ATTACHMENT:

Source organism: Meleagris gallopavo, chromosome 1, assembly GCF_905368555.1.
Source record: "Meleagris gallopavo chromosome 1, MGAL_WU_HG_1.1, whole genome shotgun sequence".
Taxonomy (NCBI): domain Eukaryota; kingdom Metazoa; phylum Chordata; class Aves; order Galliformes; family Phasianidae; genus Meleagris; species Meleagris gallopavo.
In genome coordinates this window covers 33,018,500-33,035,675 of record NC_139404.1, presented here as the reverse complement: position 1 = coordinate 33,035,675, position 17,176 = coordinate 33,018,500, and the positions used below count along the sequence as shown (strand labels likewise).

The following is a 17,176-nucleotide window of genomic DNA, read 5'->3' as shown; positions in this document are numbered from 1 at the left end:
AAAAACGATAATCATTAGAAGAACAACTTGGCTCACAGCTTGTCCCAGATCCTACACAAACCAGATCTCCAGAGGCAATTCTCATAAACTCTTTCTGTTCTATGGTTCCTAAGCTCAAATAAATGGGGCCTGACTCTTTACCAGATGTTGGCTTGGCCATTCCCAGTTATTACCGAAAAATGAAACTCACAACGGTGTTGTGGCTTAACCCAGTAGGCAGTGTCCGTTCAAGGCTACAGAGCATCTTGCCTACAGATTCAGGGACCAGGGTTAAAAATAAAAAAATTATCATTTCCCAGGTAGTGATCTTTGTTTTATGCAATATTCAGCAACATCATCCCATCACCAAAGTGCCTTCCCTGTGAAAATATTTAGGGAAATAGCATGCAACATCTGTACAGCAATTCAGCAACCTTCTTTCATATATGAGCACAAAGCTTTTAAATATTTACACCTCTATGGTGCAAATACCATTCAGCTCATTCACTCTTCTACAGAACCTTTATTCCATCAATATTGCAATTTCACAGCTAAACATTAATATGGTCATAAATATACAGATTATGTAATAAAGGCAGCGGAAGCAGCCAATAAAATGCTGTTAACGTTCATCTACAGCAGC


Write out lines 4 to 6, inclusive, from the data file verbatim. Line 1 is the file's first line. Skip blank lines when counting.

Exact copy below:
In genome coordinates this window covers 33,018,500-33,035,675 of record NC_139404.1, presented here as the reverse complement: position 1 = coordinate 33,035,675, position 17,176 = coordinate 33,018,500, and the positions used below count along the sequence as shown (strand labels likewise).

The following is a 17,176-nucleotide window of genomic DNA, read 5'->3' as shown; positions in this document are numbered from 1 at the left end:
AAAAACGATAATCATTAGAAGAACAACTTGGCTCACAGCTTGTCCCAGATCCTACACAAACCAGATCTCCAGAGGCAATTCTCATAAACTCTTTCTGTTCTATGGTTCCTAAGCTCAAATAAATGGGGCCTGACTCTTTACCAGATGTTGGCTTGGCCATTCCCAGTTATTACCGAAAAATGAAACTCACAACGGTGTTGTGGCTTAACCCAGTAGGCAGTGTCCGTTCAAGGCTACAGAGCATCTTGCCTACAGATTCAGGGACCAGGGTTAAAAATAAAAAAATTATCATTTCCCAGGTAGTGATCTTTGTTTTATGCAATATTCAGCAACATCATCCCATCACCAAAGTGCCTTCCCTGTGAAAATATTTAGGGAAATAGCATGCAACATCTGTACAGCAATTCAGCAACCTTCTTTCATATATGAGCACAAAGCTTTTAAATATTTACACCTCTATGGTGCAAATACCATTCAGCTCATTCACTCTTCTACAGAACCTTTATTCCATCAATATTGCAATTTCACAGCTAAACATTAATATGGTCATAAATATACAGATTATGTAATAAAGGCAGCGGAAGCAGCCAATAAAATGCTGTTAACGTTCATCTACAGCAGC